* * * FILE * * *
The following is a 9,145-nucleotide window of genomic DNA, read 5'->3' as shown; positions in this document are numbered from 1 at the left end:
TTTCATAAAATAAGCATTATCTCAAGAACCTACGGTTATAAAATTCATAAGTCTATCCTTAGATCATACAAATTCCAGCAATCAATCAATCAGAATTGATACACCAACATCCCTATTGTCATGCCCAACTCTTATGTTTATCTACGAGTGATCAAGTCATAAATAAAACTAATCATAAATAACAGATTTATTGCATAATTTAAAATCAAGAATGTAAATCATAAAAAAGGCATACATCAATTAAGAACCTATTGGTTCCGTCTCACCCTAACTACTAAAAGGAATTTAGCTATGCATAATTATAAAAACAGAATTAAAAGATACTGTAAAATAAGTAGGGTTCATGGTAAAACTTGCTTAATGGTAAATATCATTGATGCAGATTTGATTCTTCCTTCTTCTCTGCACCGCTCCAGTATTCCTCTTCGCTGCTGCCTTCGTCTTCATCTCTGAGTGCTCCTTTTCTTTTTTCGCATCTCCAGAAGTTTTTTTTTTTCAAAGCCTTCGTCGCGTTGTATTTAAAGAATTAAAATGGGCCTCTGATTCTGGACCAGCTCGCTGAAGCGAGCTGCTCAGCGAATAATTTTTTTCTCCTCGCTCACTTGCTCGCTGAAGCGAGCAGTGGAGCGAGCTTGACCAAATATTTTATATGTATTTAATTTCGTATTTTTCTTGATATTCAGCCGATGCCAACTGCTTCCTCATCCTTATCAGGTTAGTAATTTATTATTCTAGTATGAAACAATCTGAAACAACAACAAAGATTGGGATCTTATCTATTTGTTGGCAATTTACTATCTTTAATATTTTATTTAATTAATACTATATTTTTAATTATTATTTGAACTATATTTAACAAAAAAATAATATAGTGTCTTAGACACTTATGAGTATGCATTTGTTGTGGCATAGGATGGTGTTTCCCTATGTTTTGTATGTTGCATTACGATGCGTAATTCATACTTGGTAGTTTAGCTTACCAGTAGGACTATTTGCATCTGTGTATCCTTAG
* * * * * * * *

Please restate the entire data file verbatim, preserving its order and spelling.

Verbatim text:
The following is a 9,145-nucleotide window of genomic DNA, read 5'->3' as shown; positions in this document are numbered from 1 at the left end:
TTTCATAAAATAAGCATTATCTCAAGAACCTACGGTTATAAAATTCATAAGTCTATCCTTAGATCATACAAATTCCAGCAATCAATCAATCAGAATTGATACACCAACATCCCTATTGTCATGCCCAACTCTTATGTTTATCTACGAGTGATCAAGTCATAAATAAAACTAATCATAAATAACAGATTTATTGCATAATTTAAAATCAAGAATGTAAATCATAAAAAAGGCATACATCAATTAAGAACCTATTGGTTCCGTCTCACCCTAACTACTAAAAGGAATTTAGCTATGCATAATTATAAAAACAGAATTAAAAGATACTGTAAAATAAGTAGGGTTCATGGTAAAACTTGCTTAATGGTAAATATCATTGATGCAGATTTGATTCTTCCTTCTTCTCTGCACCGCTCCAGTATTCCTCTTCGCTGCTGCCTTCGTCTTCATCTCTGAGTGCTCCTTTTCTTTTTTCGCATCTCCAGAAGTTTTTTTTTTTCAAAGCCTTCGTCGCGTTGTATTTAAAGAATTAAAATGGGCCTCTGATTCTGGACCAGCTCGCTGAAGCGAGCTGCTCAGCGAATAATTTTTTTCTCCTCGCTCACTTGCTCGCTGAAGCGAGCAGTGGAGCGAGCTTGACCAAATATTTTATATGTATTTAATTTCGTATTTTTCTTGATATTCAGCCGATGCCAACTGCTTCCTCATCCTTATCAGGTTAGTAATTTATTATTCTAGTATGAAACAATCTGAAACAACAACAAAGATTGGGATCTTATCTATTTGTTGGCAATTTACTATCTTTAATATTTTATTTAATTAATACTATATTTTTAATTATTATTTGAACTATATTTAACAAAAAAATAATATAGTGTCTTAGACACTTATGAGTATGCATTTGTTGTGGCATAGGATGGTGTTTCCCTATGTTTTGTATGTTGCATTACGATGCGTAATTCATACTTGGTAGTTTAGCTTACCAGTAGGACTATTTGCATCTGTGTATCCTTAG